Severus, the “Monophysite” patriarch of Antioch, was one of most gifted theologians of his time. He came to the Episcopal See of Antioch in 512, under the rule of the anti-Chalcedonian emperor Anastasius, and was in charge of the bishopric until 518, when Justin I became emperor. After Justin’s rise to power, Severus was deposed and he fled Antioch taking refuge in Alexandria.
In Egypt, Severus featured prominently in ecclesiastical circles. His writings, especially the cathedral homilies, and also some of his letters, were translated at an early date from Greek into Coptic. Moreover, the Copts composed various homilies under Severus’ name, which show their admiration for this champion of the anti-Chalcedonian resistance. Hereby, I would like to draw attention to a couple of Coptic fragments from his 77th cathedral homily, which I found some time ago in the papyrus collection of the National Library in Vienna. This is part of my research on the Coptic version of this 77th homily by Severus of Antioch, which I hope to publish soon.
After the anathematization of Severus at the Council of Constantinople in 536, his works suffered a damnatio memoriae. They ceased to be copied and, consequently, they have not survived in Greek except for some fragments inserted in the Patristic exegetical catenae. However, the fate of the 77th cathedral homily was different. This text is a brilliant piece of exegesis, in which Severus tries to harmonize the apparently discordant accounts of the four Gospels concerning the events surrounding the resurrection of Christ. Due to Severus’ originality and mastering of the Scriptures, his homily on the harmony of the Gospels continued to attract interest and was transmitted through the Greek manuscript tradition even after the condemnation of its author in 536.
But how was it possible for a literary piece written by an anti-Chalcedonian theologian to be disseminated within a Chalcedonian environment? The answer is easy: by attributing the discourse to a spiritual authority recognized by the Byzantine churches. Severus’ homily has survived thanks to a secondary attribution to Gregory of Nyssa and Hesychius of Jerusalem. Under these prestigious guises, his exegetical work continued to be copied in Greek until late in the 17th century.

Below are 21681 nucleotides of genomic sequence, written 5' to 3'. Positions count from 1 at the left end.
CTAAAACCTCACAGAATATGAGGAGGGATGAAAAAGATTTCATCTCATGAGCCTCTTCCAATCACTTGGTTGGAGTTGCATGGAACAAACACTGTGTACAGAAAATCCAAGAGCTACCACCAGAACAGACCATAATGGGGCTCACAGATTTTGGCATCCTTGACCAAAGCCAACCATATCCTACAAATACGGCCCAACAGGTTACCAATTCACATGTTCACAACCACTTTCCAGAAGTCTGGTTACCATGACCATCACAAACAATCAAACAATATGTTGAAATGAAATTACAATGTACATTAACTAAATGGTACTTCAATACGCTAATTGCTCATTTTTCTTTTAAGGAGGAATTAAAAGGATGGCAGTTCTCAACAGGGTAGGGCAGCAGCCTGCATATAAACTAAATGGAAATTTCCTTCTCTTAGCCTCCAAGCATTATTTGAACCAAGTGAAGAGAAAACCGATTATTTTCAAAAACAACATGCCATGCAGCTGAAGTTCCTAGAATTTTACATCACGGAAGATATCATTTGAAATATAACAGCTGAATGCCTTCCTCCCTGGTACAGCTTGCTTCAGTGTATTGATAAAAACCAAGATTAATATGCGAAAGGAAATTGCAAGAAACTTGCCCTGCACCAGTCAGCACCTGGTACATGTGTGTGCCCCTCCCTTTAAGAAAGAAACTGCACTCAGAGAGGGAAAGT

The complete Greek text of the 77th cathedral homily by Severus of Antioch was published by Marc-Antoine Kugener and Edgar Triffaux, together with two ancient Syriac versions, made by Paul of Callinicos and James of Edessa. In Coptic, the homily in question survived only fragmentarily in two White Monastery parchment codices whose remnants are scattered today across the world. Although my edition of the Coptic text takes into account both of the manuscripts, here I will draw attention only to one of them, from which I found two new fragments in the National Library in Vienna.
Enzo Lucchesi was the first who identified two pieces from this codex, both in the National Library in Paris: BnF Copte 1316, f. 79 and BnF Copte 1323, f. 142. Alla Elanskaya published, without a proper identification, another leaf containing the same work, which is part of the Golenischev collection in the Pushkin Museum in Moscow. The text was only later recognized as being from Severus’ 77th cathedral homily by Sever Voicu. To these testimonies, we can add two related folios from Vienna, which I found during a research visit to the Papyrussammlung in July 2009. The two leaves are paginated consecutively from 95 to 98. In the images below, we can see the Moscow fragment published by Elanskaya and one of the Vienna testimonies. The paleographical comparison clearly indicates that the dismembered fragments come from one and the same manuscript.
Here is a summary of the fragments known so far, with the corresponding Greek text:
Moscow, Pushkin Museum I.1.b.717 (pp. 65-66) = Patrologia Orientalis 16, 796-800
Paris, BnF 1316, f. 79v-r (pp. ?-?) = Patrologia Orientalis 16, 822-824
Paris, BnF 1323, f. 142 (pp. - = Patrologia Orientalis 16, 838-840
Vienna, K 9917bis (pp. 95-96) = Patrologia Orientalis 16, 840-842
Vienna, K 9748 (pp. 97-98) = Patrologia Orientalis 16, 842-844